Rebecca KarlRebecca E. Karl is Professor of History at New York University. She is the author of “The Magic of Concepts: History and the Economic in Twentieth-Century China,” “Mao Zedong and China in the Twentieth-Century World: A Concise History” and “Staging the World: Chinese Nationalism at the Turn of the Twentieth Century.” This interview discusses her most recent publication, “China’s Revolutions in the Modern World: A Brief Interpretive History.”

Young China Watchers (YCW): You present as one of the main arguments of the book that “the modern” can be understood as the opportunity to re-narrate or reinterpret a personal and national past. Revolutions are both spurred by this desire to relitigate history and offer alternative explanations for the present. Are revolutions, then, always a rejection of the historicized past?

Rebecca Karl (RK): Always but in different ways. One of the things a revolutionary movement does successfully or unsuccessfully is to contest the legitimate reproducibility of a system. That includes the way in which history brought us to this present or this crisis or this moment. That’s why the past is so fought over by states, global institutions, individuals, and so on, because the past gives us a logic to our present. The past is a battleground no matter what, but whether it becomes a revolutionary battleground has more to do with narratives and texts, as well as material conditions.

YCW: Given its high cultural output, the May Fourth movement is often presented more as a cultural movement paired with a few key protests, rather than an era of political mobilization that was molded by art and intellectual debates. Your chapter on this issue seems to weave culture into the political and revolutionary elements of May Fourth instead of the other way around. Does this movement, with its wide range of criticism and cultural reinvention, represent the exception or the rule of Chinese revolutions?

RK: The May Fourth movement presents, for the first time in Chinese history, the modern impossibility of separating politics from culture. That doesn’t mean that all culture is political in the same way or that all politics is cultural in the same way; it just means that there is no longer a pretense to that separation.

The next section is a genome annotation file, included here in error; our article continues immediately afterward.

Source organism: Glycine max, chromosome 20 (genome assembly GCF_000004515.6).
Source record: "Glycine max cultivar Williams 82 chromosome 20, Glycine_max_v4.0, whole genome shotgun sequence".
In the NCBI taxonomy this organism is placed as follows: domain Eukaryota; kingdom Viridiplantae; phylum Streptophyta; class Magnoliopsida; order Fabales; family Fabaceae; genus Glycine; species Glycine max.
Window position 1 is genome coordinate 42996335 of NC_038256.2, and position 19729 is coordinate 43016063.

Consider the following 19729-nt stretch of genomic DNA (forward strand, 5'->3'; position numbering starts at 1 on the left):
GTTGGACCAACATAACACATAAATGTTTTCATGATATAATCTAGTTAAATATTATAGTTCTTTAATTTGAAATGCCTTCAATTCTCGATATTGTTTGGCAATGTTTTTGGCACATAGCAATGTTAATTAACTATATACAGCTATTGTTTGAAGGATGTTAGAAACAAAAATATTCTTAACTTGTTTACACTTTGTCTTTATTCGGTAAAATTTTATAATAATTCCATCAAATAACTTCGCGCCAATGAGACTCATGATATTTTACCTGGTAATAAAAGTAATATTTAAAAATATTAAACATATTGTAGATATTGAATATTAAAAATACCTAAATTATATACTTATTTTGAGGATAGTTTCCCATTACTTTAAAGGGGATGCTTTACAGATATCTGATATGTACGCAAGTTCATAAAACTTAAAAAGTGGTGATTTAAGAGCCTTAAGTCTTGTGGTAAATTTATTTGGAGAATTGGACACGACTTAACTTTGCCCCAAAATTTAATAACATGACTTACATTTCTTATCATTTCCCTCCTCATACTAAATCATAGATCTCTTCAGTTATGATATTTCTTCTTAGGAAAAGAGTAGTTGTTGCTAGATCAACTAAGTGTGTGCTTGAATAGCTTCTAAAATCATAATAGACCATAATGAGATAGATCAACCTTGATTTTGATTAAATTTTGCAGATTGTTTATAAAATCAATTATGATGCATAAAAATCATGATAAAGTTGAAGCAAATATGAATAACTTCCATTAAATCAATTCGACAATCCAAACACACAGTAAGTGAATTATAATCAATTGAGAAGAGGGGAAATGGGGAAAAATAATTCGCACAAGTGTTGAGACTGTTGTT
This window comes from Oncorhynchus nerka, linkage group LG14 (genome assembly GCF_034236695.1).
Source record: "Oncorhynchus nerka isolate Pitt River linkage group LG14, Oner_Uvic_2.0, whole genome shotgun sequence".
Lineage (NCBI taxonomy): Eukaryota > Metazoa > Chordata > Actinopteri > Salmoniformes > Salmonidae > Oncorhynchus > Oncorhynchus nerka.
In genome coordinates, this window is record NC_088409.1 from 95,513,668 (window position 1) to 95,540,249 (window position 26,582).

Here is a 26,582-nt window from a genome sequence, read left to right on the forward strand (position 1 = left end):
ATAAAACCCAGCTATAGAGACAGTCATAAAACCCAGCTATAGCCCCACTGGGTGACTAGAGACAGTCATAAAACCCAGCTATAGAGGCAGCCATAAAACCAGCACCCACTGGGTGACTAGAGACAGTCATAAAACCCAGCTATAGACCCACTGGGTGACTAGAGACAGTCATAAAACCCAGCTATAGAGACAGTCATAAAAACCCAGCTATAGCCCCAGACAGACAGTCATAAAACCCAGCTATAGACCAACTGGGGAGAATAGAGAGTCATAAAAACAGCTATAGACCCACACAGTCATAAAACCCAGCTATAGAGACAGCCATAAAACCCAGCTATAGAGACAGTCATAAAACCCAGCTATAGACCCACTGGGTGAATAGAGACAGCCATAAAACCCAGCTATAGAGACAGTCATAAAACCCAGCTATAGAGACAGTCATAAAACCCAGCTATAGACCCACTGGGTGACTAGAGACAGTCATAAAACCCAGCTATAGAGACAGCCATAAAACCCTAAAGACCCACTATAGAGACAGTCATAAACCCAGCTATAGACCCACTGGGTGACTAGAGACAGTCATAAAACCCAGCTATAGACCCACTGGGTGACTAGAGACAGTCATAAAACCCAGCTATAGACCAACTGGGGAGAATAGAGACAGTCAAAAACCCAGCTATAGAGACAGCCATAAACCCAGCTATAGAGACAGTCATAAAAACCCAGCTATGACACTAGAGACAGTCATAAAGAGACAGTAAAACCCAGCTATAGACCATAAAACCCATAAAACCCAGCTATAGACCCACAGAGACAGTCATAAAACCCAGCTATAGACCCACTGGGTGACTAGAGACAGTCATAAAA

Academic disciplines separate our areas of inquiry from one another (cultural/historical/economic/sociological). We all specialize in siloed forms of disciplinary inquiry, but the material reality is that these are not separable. One of the major contradictions of modernity is that we are made to see these things as separable even as we live them as inseparable.

The May Fourth movement is an irrevocable move into a different epistemology of the conditions of life. That’s why life itself, shenghuo, becomes such an important category. The best of the cultural output of May Fourth, like Ding Ling’s novella, “Shanghai, Spring 1930,” brings out very clearly how these divisions need to be thought and written through until you get to the other side. It’s not like culture exists, and then cultural output “reflects” it; the cultural workers at that time, whether they’re conservative, progressive, or somewhere in between, are writing into being what will have been the new culture once the revolutionary cultural norms have been realized. The prospective present, a future subjunctive, is one of the most important aspects of how the May Fourth moment weaves culture and revolutionary politics into the same historical frame. Of course that “will have been” never arrives, but that’s not the point — the May Fourth moment began to map out and think through what a prospective cultural future might look like.

“China’s Revolutions in the Modern World: A Brief Interpretive History”

China's Revolutions in the Modern World: A Brief Interpretive History